The earth's climate ended its last warming phase in 1998 and, even though our carbon emissions have increased, the warming climate has since entered a “pause” and has even begun to cool. It should now be apparent that mankind has not had a material affect on the climate and the following reasons explain why:
1. The so-called greenhouse gases are all natural materials and have existed at much higher levels in the past when primitive man had much lower levels of emission (even Neanderthals produced carbon dioxide, a greenhouse gas, by breathing).
2. Of all the greenhouse gases water vapor is by far the most prevalent, comprising about 95% of all greenhouse gases in the atmosphere. The remaining gases, including the much-maligned carbon dioxide, are considered trace gases and are too insufficient to impact our climate.
3. When gases, including the greenhouse gases, absorb heat they rise into the atmosphere by convection. The same way that the warmest water boiling in a sauce pan rises to the top. As the gases rise, they give off their warmth and therefore reduce the impact on the earth's climate. The exception to this is water vapor that precipitates into liquid water as it cools and eventually falls back to earth as rain. The rain still has some of its absorbed heat and therefore, by returning to the earth, has the effect of keeping the earth warm. Carbon dioxide continues to rise and lose its heat. Water vapor is the only effective greenhouse gas.
4. Carbon dioxide is not a form of pollution but, in fact, helps green plants to grow. Increased carbon dioxide means that plant life need less water to grow and farmers and ranchers have better crops and fatter cattle. Carbon dioxide is an essential part of all life on earth.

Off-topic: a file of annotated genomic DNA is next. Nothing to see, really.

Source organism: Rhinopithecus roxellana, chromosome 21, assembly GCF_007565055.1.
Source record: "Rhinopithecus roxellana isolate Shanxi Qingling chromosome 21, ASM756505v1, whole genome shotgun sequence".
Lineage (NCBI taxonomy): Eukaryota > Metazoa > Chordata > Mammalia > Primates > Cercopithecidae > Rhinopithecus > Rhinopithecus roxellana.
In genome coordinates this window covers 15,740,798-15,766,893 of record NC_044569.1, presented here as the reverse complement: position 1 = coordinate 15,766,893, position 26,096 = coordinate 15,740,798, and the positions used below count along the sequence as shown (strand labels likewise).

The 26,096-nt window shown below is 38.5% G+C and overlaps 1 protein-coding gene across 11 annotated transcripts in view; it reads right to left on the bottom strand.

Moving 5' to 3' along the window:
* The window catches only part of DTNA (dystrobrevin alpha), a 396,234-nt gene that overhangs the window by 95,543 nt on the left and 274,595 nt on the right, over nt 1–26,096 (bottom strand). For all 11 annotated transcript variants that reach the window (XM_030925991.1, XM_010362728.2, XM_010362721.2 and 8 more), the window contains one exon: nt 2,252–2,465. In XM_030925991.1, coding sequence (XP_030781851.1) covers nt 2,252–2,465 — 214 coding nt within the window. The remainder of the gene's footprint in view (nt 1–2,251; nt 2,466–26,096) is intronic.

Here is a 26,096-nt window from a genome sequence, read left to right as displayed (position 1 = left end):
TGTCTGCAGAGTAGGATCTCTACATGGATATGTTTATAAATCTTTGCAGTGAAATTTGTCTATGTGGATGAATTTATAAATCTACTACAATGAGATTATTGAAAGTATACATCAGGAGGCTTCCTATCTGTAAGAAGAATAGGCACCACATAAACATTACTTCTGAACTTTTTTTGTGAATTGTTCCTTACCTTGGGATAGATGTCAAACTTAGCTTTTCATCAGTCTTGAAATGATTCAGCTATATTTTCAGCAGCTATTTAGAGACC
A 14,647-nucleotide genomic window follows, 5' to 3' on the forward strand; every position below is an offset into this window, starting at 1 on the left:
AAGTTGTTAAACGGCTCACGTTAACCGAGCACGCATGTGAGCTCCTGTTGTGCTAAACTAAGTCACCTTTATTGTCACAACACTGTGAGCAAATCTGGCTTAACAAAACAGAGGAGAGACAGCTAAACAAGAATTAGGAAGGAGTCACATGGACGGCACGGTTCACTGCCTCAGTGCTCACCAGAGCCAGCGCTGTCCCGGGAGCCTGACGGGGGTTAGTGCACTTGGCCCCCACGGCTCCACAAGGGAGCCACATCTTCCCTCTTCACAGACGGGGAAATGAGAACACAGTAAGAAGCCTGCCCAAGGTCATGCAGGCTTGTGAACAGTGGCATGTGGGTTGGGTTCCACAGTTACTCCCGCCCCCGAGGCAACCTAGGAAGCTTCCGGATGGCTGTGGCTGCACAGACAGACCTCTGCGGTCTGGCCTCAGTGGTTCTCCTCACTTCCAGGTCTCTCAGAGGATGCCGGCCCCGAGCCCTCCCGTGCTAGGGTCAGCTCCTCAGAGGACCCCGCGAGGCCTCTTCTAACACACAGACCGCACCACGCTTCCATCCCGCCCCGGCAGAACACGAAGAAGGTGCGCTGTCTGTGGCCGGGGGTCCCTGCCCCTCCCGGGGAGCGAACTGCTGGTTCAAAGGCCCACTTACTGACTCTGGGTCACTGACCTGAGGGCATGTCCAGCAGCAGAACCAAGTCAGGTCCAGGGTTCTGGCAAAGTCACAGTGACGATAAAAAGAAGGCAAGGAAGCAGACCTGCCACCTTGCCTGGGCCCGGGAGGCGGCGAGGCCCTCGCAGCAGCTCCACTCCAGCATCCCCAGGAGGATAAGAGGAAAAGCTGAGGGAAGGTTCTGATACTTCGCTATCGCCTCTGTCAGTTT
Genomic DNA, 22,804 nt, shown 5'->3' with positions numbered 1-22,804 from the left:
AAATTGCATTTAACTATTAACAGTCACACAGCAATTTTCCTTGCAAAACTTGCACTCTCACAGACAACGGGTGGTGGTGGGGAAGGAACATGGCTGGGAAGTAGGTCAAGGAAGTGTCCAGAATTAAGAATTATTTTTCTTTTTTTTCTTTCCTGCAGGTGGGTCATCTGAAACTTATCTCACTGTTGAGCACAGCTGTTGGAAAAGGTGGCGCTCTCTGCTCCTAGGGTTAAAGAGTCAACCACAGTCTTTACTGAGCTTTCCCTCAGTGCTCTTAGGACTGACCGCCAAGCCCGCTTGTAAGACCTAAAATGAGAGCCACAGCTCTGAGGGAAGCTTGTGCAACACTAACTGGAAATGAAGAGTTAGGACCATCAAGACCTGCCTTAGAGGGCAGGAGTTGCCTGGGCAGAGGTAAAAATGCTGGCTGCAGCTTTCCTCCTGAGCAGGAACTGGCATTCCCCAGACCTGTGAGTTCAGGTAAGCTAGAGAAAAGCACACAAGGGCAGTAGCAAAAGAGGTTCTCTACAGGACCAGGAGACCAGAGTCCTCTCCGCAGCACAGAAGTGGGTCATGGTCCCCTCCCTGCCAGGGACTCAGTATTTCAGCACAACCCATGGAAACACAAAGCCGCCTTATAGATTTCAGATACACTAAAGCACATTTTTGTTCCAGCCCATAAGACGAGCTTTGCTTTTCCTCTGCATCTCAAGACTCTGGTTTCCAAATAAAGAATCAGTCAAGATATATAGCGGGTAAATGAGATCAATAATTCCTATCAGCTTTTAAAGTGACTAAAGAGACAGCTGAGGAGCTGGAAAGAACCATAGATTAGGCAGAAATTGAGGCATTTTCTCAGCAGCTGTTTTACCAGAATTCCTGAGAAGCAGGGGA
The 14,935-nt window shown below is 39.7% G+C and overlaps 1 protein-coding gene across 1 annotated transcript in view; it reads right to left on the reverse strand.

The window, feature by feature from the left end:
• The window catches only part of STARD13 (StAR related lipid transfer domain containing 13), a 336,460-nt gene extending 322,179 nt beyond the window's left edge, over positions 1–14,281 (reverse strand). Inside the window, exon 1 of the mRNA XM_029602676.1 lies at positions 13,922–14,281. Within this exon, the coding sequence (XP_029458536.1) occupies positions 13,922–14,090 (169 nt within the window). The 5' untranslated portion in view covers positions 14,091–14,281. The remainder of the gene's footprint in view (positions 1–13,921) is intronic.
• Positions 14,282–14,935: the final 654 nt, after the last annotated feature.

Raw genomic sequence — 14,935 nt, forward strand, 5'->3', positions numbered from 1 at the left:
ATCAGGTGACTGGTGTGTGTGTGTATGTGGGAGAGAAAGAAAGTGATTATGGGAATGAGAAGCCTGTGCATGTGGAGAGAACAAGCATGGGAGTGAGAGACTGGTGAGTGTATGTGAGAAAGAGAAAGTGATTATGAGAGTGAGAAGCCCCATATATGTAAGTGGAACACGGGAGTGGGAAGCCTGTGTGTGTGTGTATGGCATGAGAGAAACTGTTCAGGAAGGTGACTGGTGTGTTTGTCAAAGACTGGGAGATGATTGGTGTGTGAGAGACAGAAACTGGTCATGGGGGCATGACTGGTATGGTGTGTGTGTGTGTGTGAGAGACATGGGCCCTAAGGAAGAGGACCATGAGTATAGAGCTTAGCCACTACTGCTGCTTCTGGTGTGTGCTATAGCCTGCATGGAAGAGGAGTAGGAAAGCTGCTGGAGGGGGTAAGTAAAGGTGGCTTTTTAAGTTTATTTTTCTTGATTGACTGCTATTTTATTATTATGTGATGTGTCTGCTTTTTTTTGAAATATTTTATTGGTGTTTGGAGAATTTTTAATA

5. Very little of the carbon dioxide in our atmosphere is produced by mankind and our industries. The ocean is the primary source and sink of carbon dioxide and oxygen. The plant life in the ocean absorb carbon dioxide that exists in the water just as the fish breath oxygen that is trapped in the ocean. The oceans absorb twenty times as much carbon dioxide as mankind produces.
6. Even if mankind produces a little carbon dioxide, the greater the amount of carbon dioxide in the atmosphere, the greater the amount that is absorbed by the oceans. This is known as Henry's Law of gas absorption.
7. Why then does the level of carbon dioxide in the atmosphere increase and decrease? Because the sun's radiation changes through cycles of heavier and lower sunspot activity. When the activity is high, the climate of the earth warms and eventually causes the oceans to warm. As any fisherman/woman knows, warm water holds less oxygen and carbon dioxide than cooler water. This makes cold water better for fishing, since it contains more trapped gases and therefore more plant life and more fish. This is the second part of Henry's Law. Carbon dioxide does not cause global warming, but rather, global warming, caused by the sun, causes the oceans to absorb less carbon dioxide, leaving more in the atmosphere.
In summary, our climate has been much hotter in the past, before our modern industrialization, because the sun has occasionally been more violent and has caused more climate warming. In turn, this periodic global warming has caused atmospheric carbon dioxide to increase. Climate change causes increased atmospheric carbon dioxide rather than carbon dioxide causing global warming.
— Robert Meldahl, Hamilton